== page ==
Tomorrow I will be attending my niece’s graduation party. I live close to a university campus with a sports arena so large and popular that graduation ceremonies seem to start earlier year after year. All excitement and fun.
Apart from all the student debt that will come crashing down on these students, I do wonder about the practical, hands-on work experiences that today’s graduates in the computing field bring to future employers. My own Alma Mater with its “Fearless Ideas” campaign and Cal Ripkin Jr. urging its 2013 graduates to keep a positive attitude have me wondering if the waiter at the local Applebee’s was really a computer sciences major in disguise and who was unable to find related part-time off-campus work.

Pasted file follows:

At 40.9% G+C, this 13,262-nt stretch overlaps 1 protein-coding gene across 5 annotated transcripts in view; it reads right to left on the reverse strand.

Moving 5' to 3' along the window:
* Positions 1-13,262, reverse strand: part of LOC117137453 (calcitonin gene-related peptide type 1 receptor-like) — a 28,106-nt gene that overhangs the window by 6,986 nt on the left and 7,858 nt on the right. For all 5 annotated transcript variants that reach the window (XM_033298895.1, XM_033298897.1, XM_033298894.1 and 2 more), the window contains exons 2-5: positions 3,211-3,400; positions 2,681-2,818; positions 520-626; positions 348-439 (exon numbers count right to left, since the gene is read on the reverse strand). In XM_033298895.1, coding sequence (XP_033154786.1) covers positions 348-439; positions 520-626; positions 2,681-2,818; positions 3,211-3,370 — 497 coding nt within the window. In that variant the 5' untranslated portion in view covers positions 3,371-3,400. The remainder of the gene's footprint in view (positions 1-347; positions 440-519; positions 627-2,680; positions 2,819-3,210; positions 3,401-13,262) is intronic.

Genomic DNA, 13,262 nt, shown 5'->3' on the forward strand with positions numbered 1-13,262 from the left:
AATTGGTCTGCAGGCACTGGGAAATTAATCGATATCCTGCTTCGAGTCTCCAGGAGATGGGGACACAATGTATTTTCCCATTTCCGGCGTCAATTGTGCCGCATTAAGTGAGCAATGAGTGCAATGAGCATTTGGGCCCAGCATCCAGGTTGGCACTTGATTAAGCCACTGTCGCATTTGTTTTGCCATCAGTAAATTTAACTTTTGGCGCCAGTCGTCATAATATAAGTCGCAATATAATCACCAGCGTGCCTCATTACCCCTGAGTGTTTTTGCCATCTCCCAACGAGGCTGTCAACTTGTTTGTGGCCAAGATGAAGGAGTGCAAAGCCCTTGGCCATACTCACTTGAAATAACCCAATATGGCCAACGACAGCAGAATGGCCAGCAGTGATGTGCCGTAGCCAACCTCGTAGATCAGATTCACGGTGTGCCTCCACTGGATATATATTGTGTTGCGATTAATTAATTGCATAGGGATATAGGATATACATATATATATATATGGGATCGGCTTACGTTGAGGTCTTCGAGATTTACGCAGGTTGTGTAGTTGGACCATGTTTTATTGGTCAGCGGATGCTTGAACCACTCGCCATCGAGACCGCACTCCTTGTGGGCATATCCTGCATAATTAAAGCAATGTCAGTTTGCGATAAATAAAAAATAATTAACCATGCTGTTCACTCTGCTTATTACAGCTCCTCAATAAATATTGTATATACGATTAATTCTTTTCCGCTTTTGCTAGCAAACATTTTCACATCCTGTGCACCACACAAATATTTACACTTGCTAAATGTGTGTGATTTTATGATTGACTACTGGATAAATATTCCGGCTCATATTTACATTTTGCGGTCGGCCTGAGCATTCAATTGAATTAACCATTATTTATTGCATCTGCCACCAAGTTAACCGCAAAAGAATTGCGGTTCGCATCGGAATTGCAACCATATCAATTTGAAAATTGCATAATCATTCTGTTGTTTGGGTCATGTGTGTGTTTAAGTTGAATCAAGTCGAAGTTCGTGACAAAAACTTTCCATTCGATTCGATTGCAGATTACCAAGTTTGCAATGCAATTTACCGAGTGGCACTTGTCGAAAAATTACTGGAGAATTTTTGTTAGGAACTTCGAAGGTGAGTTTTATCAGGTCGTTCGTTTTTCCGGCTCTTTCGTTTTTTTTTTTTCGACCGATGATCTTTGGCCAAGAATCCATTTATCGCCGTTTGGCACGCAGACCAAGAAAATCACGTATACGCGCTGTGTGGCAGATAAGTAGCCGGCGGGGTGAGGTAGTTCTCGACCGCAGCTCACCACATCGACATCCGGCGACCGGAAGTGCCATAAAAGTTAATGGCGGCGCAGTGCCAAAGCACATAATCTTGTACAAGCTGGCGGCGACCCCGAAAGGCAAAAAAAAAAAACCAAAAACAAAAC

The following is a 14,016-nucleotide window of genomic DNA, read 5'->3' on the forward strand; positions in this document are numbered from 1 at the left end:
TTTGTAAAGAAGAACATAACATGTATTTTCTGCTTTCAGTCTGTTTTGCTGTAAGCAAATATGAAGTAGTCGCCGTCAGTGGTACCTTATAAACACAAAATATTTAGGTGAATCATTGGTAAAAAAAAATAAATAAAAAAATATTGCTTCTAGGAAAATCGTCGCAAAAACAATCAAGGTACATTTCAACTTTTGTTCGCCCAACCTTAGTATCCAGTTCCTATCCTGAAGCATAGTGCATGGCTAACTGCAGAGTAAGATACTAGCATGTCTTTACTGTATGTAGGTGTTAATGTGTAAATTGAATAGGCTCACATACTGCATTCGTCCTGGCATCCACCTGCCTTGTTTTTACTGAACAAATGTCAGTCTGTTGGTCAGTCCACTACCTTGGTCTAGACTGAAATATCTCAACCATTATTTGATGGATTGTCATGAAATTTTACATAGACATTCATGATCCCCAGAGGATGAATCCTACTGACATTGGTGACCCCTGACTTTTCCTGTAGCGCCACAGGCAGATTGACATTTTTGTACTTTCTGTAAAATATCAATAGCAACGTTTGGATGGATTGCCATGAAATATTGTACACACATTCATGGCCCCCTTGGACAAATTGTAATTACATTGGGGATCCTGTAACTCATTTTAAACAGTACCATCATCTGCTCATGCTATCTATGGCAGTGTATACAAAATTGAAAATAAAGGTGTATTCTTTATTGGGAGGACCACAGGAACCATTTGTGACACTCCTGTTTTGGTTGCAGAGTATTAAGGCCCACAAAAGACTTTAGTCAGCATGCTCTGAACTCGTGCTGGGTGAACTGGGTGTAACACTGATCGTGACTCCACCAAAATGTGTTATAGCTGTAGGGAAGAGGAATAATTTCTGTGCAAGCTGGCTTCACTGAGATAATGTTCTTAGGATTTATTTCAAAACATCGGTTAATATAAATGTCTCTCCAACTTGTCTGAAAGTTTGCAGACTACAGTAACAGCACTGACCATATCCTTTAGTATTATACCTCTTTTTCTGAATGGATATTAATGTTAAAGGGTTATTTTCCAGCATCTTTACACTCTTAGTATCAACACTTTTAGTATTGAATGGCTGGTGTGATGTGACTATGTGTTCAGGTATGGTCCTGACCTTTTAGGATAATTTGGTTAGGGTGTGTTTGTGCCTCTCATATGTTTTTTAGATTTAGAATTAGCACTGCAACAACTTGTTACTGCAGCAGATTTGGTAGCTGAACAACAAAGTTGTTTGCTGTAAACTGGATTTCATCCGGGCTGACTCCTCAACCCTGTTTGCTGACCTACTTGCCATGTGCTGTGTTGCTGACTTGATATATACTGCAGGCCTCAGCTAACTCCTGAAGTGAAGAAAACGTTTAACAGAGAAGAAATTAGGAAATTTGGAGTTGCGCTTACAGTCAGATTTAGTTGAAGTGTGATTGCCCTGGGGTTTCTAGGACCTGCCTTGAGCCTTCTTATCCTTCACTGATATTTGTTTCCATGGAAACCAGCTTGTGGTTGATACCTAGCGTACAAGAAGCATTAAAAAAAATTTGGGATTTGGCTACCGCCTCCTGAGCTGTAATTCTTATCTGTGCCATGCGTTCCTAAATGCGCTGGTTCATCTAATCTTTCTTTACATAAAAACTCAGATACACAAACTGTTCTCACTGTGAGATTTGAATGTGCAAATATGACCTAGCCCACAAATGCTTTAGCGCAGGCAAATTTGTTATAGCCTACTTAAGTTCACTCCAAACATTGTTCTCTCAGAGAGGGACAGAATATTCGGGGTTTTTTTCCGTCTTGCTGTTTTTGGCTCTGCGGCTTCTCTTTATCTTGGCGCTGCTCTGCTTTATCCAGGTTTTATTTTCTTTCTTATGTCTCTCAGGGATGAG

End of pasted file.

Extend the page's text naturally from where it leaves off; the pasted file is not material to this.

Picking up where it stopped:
For what it’s worth, here’s a fearless idea: Provide tax incentives for businesses that revive meaningful apprenticeships for tomorrow’s computing professionals. Instead of paying those apprentices directly, those businesses would deposit earned compensation directly into an account which automatically pays down a percentage of that apprentice’s student loan debt. Provide meaningful incentives for colleges and universities to give academic credit to those computer sciences apprentices who demonstrate that they have learned new, valuable and related skill sets. No credit for “life skills” learned in the “School of Hard Knocks.” Just for proven business and computing skills learned on the job. Period.
Your thoughts welcome.